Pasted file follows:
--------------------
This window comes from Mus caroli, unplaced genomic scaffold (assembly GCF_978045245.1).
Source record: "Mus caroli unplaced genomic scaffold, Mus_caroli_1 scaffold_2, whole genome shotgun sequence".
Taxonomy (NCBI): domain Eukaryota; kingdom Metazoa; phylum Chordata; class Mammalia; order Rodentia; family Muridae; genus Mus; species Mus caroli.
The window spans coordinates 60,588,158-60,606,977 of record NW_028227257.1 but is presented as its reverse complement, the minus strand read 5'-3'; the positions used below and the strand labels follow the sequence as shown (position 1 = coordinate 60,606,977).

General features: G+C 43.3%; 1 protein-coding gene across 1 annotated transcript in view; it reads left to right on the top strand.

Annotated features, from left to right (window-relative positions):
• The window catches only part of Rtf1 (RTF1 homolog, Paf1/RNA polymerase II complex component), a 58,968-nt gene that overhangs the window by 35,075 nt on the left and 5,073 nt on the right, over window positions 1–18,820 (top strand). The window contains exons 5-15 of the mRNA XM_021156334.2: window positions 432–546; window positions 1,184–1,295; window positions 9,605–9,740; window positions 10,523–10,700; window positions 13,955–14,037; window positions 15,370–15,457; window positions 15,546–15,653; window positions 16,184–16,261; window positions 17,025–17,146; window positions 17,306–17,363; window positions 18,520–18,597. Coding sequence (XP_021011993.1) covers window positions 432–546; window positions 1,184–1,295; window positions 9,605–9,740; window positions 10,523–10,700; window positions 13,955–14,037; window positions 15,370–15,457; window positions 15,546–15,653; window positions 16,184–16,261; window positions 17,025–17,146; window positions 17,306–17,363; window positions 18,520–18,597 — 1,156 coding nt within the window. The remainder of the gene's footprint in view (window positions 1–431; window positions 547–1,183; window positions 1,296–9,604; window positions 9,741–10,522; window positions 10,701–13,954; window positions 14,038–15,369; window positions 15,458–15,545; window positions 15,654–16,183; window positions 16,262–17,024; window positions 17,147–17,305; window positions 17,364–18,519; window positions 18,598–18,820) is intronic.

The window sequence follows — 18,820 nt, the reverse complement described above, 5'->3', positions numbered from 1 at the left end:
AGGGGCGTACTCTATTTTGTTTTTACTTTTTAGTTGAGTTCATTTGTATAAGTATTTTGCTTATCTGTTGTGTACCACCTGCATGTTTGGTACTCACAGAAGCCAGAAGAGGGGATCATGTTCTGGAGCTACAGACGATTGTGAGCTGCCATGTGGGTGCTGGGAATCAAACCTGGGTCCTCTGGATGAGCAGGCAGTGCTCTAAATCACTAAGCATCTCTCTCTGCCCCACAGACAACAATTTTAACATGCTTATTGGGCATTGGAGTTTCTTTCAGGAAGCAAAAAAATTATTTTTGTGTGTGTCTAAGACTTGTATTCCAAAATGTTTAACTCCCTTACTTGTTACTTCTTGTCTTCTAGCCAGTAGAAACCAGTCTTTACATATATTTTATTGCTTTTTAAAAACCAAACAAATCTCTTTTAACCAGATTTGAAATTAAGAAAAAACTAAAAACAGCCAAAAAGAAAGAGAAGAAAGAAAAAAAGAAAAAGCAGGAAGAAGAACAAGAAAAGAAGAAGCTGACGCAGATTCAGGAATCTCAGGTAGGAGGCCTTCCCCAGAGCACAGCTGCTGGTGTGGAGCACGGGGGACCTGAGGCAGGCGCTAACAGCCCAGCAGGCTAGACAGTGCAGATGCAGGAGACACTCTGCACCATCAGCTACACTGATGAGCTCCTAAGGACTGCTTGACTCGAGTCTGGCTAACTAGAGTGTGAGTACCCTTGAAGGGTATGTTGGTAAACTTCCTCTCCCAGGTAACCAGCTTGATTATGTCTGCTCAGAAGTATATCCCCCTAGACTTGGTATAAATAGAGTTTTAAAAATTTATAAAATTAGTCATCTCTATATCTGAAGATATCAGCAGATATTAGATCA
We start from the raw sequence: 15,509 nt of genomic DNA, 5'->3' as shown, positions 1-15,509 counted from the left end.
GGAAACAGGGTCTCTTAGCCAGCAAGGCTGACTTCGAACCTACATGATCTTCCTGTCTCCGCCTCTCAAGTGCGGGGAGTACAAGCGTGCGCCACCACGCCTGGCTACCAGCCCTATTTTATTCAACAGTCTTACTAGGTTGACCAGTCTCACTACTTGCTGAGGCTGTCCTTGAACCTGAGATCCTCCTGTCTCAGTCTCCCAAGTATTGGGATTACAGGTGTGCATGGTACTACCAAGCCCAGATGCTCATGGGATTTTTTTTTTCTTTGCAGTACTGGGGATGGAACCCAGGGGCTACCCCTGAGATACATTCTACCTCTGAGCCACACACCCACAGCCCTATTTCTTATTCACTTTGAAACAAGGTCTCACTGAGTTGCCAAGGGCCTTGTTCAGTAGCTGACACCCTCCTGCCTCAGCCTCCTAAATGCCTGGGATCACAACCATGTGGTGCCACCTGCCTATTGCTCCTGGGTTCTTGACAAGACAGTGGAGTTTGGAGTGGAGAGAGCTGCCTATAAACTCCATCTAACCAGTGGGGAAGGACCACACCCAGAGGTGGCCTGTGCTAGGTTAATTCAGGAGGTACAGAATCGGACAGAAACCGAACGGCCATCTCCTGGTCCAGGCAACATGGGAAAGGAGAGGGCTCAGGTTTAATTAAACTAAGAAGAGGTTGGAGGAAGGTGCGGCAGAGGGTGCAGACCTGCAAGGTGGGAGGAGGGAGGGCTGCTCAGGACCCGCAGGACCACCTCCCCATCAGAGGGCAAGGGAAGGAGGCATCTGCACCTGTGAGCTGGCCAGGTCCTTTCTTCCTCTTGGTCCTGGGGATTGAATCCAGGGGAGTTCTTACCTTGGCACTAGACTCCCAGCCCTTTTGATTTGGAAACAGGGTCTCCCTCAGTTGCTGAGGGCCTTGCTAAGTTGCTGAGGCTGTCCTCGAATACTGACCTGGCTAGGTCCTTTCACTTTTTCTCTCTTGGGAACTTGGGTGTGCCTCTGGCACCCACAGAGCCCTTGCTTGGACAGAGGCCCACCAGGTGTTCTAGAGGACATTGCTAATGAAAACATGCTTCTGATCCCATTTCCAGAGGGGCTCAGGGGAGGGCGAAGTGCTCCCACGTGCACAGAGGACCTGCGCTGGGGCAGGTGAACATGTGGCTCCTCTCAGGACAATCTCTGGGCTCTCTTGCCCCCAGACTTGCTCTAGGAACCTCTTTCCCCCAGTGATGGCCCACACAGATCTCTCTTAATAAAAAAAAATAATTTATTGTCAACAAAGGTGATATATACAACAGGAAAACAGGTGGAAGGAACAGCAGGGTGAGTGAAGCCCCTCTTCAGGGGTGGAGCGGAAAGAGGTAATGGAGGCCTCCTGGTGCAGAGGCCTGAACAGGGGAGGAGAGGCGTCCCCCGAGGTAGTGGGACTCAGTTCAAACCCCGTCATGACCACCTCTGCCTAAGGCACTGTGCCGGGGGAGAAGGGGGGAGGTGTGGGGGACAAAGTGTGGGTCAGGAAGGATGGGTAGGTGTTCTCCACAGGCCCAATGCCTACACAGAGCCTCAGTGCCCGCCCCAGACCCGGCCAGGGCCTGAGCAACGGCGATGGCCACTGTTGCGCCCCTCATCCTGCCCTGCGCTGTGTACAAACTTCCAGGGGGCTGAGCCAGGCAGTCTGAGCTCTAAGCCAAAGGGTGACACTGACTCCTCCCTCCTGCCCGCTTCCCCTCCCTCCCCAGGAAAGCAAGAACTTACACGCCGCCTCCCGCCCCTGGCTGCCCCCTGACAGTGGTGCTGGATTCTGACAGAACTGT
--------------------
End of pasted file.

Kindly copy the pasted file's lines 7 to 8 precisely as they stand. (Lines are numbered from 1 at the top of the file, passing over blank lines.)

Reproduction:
• The window catches only part of Rtf1 (RTF1 homolog, Paf1/RNA polymerase II complex component), a 58,968-nt gene that overhangs the window by 35,075 nt on the left and 5,073 nt on the right, over window positions 1–18,820 (top strand). The window contains exons 5-15 of the mRNA XM_021156334.2: window positions 432–546; window positions 1,184–1,295; window positions 9,605–9,740; window positions 10,523–10,700; window positions 13,955–14,037; window positions 15,370–15,457; window positions 15,546–15,653; window positions 16,184–16,261; window positions 17,025–17,146; window positions 17,306–17,363; window positions 18,520–18,597. Coding sequence (XP_021011993.1) covers window positions 432–546; window positions 1,184–1,295; window positions 9,605–9,740; window positions 10,523–10,700; window positions 13,955–14,037; window positions 15,370–15,457; window positions 15,546–15,653; window positions 16,184–16,261; window positions 17,025–17,146; window positions 17,306–17,363; window positions 18,520–18,597 — 1,156 coding nt within the window. The remainder of the gene's footprint in view (window positions 1–431; window positions 547–1,183; window positions 1,296–9,604; window positions 9,741–10,522; window positions 10,701–13,954; window positions 14,038–15,369; window positions 15,458–15,545; window positions 15,654–16,183; window positions 16,262–17,024; window positions 17,147–17,305; window positions 17,364–18,519; window positions 18,598–18,820) is intronic.

The window sequence follows — 18,820 nt, the reverse complement described above, 5'->3', positions numbered from 1 at the left end: